Abstract:
As an applicaton of sonification, a simulation of the early universe was developed to portray a phase transition that occurred shortly after the Big Bang. The Standard Model of particle physics postulates that a hypothetical particle, the Higgs boson, is responsible for the breaking of the symmetry between the electromagnetic force and the weak force. This phase transition may have been responsible for triggering Baryogenesis, the generation of an abundance of matter over anti-matter. This hypothesis is known as Electroweak Baryogenesis. In this simulation, aspects of bubble nucleation in Standard Model Electroweak Baryogenesis were examined and modeled using Mathematica, and sonified using SuperCollider3. The resulting simulation, which has been used for pedagogical purposes by one of the authors, suggests interesting possibilities for the integration of science and aesthetics as well as auditory perception. The sonification component in particular also had the unexpected benefit of being useful in debugging the Mathematica code.

Abstract:
In the standard procedure for calculating the decay rate of a metastable vacuum the solution of the classical Euclidean equation of motion of the background field is needed. On the other hand radiative corrections have to be taken into account already in the equation of motion. Hence, the latter one has to be the functional derivative of the effective action with respect to the background field. This is of crucial importance in theories in which the symmetry breaking is due to radiative corrections. Usually the effective potential is considered only, neglecting the corrections due to the derivative terms of the effective action. In this article a bounce solution from an equation of motion which takes into account the full effective action in the one-loop approximation is calculated. A computational method that yields a strict separation of the divergent contributions to the effective action from the convergent ones is obtained. This allows a wide freedom in the choice of regularization and renormalization schemes. The model under consideration is the SU(2)-Higgs model. The fluctuations of the complete bosonic sector, i.e. gauge field, Higgs and Goldstone boson contributions, are taken into account. The bounce is then self-consistent to one-loop order. The obtained results for characteristic quantities of the transition as the nucleation rate and the number of nucleated bubbles per volume are compared to other, non-self-consistent approaches.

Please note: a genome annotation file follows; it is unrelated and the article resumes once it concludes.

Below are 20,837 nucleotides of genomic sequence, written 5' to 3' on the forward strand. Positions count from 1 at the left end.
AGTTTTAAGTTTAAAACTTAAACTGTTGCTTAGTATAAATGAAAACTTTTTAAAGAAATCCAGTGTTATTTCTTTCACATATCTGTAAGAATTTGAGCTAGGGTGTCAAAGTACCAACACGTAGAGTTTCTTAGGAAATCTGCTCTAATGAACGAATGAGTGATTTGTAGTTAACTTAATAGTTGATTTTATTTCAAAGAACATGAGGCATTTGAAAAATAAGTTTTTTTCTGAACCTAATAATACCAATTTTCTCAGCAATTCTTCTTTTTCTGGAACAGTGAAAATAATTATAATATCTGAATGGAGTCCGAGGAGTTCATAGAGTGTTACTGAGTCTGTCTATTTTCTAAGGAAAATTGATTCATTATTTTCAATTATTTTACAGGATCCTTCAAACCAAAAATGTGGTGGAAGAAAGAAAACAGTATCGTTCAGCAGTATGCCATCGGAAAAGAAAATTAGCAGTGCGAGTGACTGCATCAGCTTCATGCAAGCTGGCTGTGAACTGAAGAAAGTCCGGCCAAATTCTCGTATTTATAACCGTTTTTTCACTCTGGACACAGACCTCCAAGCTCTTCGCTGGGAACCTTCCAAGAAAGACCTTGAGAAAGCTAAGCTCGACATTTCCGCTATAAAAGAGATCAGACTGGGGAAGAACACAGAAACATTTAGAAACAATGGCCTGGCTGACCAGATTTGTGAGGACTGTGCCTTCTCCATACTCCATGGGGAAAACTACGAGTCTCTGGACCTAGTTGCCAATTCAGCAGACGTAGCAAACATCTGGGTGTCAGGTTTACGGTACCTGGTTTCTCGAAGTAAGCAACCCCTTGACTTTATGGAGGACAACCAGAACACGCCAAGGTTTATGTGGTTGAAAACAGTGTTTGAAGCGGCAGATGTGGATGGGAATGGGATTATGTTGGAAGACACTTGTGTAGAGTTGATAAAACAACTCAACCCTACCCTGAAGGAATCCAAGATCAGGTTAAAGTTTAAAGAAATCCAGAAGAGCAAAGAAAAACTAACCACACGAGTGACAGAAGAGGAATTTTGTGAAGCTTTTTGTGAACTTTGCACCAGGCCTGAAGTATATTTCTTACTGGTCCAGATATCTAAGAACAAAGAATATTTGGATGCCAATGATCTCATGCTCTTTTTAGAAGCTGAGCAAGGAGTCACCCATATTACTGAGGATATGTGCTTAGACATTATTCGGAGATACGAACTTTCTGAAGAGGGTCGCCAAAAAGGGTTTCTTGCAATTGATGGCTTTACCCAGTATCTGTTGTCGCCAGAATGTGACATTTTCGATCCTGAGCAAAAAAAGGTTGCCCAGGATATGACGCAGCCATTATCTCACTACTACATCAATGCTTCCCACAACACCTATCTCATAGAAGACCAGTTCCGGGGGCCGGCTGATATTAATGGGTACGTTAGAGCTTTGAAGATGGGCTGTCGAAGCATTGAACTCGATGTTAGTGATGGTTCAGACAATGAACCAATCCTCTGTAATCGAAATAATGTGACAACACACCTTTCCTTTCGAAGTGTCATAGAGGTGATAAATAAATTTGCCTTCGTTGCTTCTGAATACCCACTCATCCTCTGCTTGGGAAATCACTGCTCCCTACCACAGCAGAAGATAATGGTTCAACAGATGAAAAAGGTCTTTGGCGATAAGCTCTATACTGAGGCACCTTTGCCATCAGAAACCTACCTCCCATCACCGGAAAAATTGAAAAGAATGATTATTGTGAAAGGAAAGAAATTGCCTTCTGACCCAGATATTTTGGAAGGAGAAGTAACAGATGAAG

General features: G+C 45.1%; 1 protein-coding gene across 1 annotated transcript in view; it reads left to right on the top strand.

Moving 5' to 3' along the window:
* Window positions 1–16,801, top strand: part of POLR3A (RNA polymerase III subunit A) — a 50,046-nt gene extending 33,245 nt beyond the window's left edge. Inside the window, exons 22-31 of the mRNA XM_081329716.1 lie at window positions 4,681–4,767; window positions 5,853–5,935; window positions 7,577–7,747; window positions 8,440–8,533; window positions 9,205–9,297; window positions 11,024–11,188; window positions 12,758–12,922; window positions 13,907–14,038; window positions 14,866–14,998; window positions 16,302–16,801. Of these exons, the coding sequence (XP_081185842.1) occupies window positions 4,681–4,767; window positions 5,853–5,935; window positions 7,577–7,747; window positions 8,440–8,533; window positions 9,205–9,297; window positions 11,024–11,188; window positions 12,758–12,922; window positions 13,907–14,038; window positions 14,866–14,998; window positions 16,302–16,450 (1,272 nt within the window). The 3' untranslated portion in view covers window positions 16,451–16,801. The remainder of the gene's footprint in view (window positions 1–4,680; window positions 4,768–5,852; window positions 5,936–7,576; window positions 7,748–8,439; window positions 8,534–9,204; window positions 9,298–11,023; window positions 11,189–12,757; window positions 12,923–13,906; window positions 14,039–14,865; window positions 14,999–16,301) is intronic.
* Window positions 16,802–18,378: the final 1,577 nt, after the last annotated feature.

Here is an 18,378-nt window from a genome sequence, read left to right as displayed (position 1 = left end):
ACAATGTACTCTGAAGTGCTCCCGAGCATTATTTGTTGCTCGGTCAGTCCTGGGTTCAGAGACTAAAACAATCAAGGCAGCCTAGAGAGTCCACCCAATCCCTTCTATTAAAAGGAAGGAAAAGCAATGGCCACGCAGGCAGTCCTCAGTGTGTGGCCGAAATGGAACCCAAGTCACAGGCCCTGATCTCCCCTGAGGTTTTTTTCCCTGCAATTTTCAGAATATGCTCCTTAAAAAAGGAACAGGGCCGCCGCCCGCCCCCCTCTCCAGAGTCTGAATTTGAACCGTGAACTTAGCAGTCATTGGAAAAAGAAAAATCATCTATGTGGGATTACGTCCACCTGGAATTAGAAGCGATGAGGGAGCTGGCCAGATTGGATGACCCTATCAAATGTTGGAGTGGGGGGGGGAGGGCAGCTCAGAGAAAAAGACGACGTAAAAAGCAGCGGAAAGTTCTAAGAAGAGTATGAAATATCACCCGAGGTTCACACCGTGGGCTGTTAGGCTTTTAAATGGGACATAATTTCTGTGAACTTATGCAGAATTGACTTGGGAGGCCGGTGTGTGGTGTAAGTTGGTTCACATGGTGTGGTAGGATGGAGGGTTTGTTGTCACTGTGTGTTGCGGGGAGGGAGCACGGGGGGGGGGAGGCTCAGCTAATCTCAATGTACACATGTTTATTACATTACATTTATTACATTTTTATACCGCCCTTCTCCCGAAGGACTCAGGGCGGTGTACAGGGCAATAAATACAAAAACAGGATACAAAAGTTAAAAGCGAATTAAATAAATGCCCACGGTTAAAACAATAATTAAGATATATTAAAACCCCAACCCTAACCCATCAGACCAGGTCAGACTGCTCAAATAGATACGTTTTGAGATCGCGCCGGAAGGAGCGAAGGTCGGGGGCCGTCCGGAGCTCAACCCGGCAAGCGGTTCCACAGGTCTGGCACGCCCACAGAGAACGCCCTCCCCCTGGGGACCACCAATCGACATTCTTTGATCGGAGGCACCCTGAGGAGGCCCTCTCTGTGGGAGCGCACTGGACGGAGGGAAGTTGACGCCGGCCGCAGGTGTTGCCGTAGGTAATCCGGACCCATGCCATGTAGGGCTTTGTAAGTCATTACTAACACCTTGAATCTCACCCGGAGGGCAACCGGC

Abstract:
Bubble nucleation has been studied on lattices using phenomenological Langevin equations. Recently there have been theoretical motivations for using these equations. These studies also conclude that the simple Langevin description requires some modification. We study bubble nucleation on a lattice and determine effects of the modified Langevin equations.

Abstract:
A formalism is developed to calculate the bubble nucleation rate in theories where the symmetry breaking is by radiative corrections. Although to leading and next-to-leading order the result can be expressed in terms of the effective action of the theory, this is not true of the higher order corrections. In particular, the imaginary part of the effective potential does not explicitly enter the calculation and the problems of interpretation which it would entail are avoided. Based on a talk given at the NATO Advanced Research Workshop Electroweak Physics and the Early Universe, Sintra, Portugal, March 25, 1994

Abstract:
We summarize recent work on the consistent calculation of bubble-nucleation rates. Our approach is based on the notion of a real coarse-grained potential. The bubble-nucleation rate is calculated through an expansion around the semiclassical saddle point associated with tunnelling. We resolve outstanding problems related to the convexity of the potential, the double-counting of the effect of fluctuations and the inherent ultraviolet divergences. We determine the region of validity of the expansion around the saddle point. We find that this expansion fails near the spinodal line, and for weak or radiatively-induced first-order phase transitions. We apply our method to the bound on the Higgs-boson mass from vacuum metastability and the electroweak phase transition.